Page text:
Frost, L.A. & Bondy, A.S. (2002). PECS: The Picture Exchange Communication System training manual (2nd edition). Newark, DE: Pyramid Educational Consultants, Inc.
The National Professional Development Center on Autism Spectrum Disorders (2009). Evidence-based practices. Retrieved from http://autismpdc.fpg.unc.edu/content/evidence-based-practices
A personal reflection
As a personal note, I recently had the wonderful opportunity to meet with one of my former students. I first worked with him when he started preschool and at the time he was nonverbal. At kindergarten age he entered an autism program and, during the first year, the teacher and I implemented PECS after we visited the Delaware Autism Program and learned about the system from one of its developers, Andrew Bondy. This young student made continued progress through the PECS phases. When he reached Phase IV, we taught his parents how to implement PECS at home. It was during this phase that he started talking and he eventually progressed through all six phases.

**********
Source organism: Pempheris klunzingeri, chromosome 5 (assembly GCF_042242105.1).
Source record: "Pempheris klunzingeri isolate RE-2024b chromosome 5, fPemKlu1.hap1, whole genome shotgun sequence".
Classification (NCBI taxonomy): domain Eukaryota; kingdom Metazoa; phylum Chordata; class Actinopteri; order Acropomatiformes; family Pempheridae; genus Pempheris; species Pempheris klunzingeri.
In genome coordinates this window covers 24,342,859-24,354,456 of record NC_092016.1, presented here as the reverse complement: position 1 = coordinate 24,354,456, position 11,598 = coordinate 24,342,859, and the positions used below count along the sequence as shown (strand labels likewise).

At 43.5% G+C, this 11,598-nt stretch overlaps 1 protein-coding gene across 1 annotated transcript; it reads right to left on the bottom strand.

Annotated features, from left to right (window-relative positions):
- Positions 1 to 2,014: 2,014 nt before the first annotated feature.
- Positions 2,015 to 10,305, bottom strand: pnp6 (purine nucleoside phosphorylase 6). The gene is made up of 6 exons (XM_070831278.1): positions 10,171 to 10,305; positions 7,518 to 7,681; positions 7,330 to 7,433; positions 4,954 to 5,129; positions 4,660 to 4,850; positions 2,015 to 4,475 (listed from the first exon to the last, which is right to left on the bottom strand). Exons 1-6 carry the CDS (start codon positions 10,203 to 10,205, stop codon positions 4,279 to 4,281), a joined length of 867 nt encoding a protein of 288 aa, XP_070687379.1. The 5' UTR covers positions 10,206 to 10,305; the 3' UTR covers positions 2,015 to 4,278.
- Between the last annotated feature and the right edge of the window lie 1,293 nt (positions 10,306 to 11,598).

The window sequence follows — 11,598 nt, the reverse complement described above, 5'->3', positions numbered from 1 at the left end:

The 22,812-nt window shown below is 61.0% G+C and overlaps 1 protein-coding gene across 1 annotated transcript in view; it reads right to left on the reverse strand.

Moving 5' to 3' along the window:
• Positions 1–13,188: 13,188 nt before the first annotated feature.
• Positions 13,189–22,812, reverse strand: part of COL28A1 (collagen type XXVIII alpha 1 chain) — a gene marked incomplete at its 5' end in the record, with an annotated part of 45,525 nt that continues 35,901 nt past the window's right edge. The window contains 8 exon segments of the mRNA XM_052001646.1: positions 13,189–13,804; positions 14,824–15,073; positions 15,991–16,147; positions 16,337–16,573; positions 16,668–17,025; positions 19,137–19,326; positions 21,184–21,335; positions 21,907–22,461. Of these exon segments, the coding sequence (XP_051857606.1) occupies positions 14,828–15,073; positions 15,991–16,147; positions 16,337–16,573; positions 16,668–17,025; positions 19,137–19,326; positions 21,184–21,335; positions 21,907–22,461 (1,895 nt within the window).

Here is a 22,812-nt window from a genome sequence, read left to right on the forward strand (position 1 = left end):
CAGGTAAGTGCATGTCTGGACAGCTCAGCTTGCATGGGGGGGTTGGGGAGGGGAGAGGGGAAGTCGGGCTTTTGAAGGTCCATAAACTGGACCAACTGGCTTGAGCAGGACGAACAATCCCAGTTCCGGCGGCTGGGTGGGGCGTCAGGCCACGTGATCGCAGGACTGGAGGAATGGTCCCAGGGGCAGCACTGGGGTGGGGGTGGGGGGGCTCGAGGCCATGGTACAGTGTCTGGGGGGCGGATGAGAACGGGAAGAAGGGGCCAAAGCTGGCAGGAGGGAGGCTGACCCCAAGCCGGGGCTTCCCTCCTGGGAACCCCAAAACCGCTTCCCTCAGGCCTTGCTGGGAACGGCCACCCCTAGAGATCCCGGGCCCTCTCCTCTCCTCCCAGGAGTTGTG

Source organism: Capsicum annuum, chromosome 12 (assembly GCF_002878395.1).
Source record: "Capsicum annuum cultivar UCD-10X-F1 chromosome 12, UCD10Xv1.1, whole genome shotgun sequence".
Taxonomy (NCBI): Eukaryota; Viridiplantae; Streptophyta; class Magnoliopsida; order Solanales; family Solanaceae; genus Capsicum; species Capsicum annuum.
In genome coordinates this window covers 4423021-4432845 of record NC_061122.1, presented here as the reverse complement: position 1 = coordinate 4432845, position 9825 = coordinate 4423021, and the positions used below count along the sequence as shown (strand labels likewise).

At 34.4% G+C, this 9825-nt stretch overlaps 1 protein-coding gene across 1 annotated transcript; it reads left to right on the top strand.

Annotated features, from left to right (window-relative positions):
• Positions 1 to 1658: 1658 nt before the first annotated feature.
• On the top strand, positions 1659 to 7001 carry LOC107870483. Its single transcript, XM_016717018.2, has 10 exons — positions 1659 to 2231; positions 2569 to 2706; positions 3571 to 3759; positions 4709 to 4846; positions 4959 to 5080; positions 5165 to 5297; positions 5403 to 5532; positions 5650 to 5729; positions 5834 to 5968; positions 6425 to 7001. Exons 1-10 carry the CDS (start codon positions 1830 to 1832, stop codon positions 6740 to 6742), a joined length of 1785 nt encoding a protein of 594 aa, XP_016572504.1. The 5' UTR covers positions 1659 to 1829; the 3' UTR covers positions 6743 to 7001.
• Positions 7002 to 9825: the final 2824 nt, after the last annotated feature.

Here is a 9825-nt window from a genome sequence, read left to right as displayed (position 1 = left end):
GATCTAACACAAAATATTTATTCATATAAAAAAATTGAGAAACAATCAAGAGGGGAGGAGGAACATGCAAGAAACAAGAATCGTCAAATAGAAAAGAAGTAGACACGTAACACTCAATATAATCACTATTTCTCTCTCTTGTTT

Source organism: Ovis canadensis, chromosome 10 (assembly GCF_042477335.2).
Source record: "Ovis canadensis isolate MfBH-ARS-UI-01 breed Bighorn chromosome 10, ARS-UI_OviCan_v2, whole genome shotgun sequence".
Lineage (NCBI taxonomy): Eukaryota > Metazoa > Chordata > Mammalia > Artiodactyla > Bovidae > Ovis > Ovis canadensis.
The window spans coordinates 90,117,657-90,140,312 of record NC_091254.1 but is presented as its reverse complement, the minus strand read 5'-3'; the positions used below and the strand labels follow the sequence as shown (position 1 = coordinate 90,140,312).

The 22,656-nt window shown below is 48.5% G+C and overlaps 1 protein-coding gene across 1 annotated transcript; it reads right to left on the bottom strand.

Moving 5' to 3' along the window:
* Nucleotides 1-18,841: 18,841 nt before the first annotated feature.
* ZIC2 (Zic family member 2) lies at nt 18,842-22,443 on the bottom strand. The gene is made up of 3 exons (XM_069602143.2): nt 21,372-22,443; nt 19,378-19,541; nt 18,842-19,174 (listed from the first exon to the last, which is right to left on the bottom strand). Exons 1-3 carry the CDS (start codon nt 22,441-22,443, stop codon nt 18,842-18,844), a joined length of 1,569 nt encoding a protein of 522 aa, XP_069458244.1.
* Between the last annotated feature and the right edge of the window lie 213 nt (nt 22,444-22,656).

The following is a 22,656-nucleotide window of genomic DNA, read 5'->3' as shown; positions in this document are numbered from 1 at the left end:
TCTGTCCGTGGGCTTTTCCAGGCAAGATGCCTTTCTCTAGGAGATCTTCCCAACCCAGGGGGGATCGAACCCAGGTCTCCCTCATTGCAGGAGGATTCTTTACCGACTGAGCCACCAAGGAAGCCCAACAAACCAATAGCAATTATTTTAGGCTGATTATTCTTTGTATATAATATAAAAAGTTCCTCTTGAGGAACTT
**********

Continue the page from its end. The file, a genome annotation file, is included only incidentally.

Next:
During elementary school he became much more verbal and was included in general education classes with his peers, with support from the autism program. Once he started talking fluently, he continued to carry his PECS book with him, “just in case” he ever needed it. He recently graduated from high school with a standard diploma and would like to work with students with disabilities. When I met with him, we talked about his learning PECS and about his book. He revealed that he still has his PECS book and that it is still important to him, although its current home is in his closet. For me, hearing about this former student’s success with PECS and how he learned to communicate by using, it was no longer a reflection, but a fulfilled dream.